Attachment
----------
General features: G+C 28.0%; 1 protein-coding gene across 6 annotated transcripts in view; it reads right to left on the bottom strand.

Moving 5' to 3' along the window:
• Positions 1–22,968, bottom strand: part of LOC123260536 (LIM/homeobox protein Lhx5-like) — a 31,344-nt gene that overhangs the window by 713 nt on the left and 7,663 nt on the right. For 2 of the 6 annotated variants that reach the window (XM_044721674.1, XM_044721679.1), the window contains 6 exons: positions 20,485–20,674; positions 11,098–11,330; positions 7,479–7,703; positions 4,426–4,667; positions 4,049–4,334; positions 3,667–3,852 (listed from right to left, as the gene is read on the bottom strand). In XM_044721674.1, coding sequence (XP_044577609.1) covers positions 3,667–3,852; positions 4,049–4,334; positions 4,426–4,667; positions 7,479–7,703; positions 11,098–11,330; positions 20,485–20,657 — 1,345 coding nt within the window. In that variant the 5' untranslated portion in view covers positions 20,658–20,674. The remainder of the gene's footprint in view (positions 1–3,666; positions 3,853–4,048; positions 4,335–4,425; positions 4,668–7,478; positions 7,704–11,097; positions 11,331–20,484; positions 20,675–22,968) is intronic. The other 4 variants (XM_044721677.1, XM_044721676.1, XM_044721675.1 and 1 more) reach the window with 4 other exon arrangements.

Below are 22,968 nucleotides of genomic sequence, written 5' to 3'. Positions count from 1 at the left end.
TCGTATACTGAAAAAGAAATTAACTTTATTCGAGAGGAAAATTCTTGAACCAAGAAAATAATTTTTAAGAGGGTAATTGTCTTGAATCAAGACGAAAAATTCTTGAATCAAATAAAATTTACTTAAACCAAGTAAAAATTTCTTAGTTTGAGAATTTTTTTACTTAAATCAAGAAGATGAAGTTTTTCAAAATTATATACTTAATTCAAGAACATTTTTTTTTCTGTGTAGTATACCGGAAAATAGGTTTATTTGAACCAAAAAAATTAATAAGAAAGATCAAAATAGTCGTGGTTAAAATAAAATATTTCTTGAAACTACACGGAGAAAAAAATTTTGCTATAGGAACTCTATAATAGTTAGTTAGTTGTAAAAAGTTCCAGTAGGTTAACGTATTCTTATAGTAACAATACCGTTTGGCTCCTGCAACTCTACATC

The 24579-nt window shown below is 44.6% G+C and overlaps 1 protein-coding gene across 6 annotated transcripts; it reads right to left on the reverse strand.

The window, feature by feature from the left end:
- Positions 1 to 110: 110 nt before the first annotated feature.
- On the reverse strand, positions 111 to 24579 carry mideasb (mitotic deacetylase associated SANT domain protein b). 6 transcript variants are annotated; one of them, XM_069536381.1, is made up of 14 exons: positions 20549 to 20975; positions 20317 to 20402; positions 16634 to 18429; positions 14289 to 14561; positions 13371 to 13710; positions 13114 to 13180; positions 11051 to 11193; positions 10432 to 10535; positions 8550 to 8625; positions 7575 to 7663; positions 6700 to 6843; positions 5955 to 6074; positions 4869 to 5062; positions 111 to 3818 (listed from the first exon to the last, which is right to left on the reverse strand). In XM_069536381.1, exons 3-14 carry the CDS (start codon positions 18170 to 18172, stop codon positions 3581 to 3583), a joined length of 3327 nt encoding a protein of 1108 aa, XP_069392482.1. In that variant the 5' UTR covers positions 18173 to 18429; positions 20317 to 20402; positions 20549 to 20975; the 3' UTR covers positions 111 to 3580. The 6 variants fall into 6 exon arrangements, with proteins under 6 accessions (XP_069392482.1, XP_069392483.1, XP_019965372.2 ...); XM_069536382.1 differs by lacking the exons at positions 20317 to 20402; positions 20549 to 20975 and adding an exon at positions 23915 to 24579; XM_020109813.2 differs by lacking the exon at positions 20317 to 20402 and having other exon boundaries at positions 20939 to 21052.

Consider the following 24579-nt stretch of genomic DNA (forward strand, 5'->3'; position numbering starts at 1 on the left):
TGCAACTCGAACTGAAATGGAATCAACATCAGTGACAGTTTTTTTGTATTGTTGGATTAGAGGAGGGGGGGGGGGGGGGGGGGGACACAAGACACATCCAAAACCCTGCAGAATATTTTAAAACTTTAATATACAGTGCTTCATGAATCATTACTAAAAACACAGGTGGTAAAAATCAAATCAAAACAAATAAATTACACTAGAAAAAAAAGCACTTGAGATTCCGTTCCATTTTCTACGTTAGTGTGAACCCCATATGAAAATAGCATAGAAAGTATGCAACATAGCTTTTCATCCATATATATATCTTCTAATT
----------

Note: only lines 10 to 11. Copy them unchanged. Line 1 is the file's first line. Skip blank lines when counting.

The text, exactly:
Consider the following 24579-nt stretch of genomic DNA (forward strand, 5'->3'; position numbering starts at 1 on the left):
TGCAACTCGAACTGAAATGGAATCAACATCAGTGACAGTTTTTTTGTATTGTTGGATTAGAGGAGGGGGGGGGGGGGGGGGGGGACACAAGACACATCCAAAACCCTGCAGAATATTTTAAAACTTTAATATACAGTGCTTCATGAATCATTACTAAAAACACAGGTGGTAAAAATCAAATCAAAACAAATAAATTACACTAGAAAAAAAAGCACTTGAGATTCCGTTCCATTTTCTACGTTAGTGTGAACCCCATATGAAAATAGCATAGAAAGTATGCAACATAGCTTTTCATCCATATATATATCTTCTAATT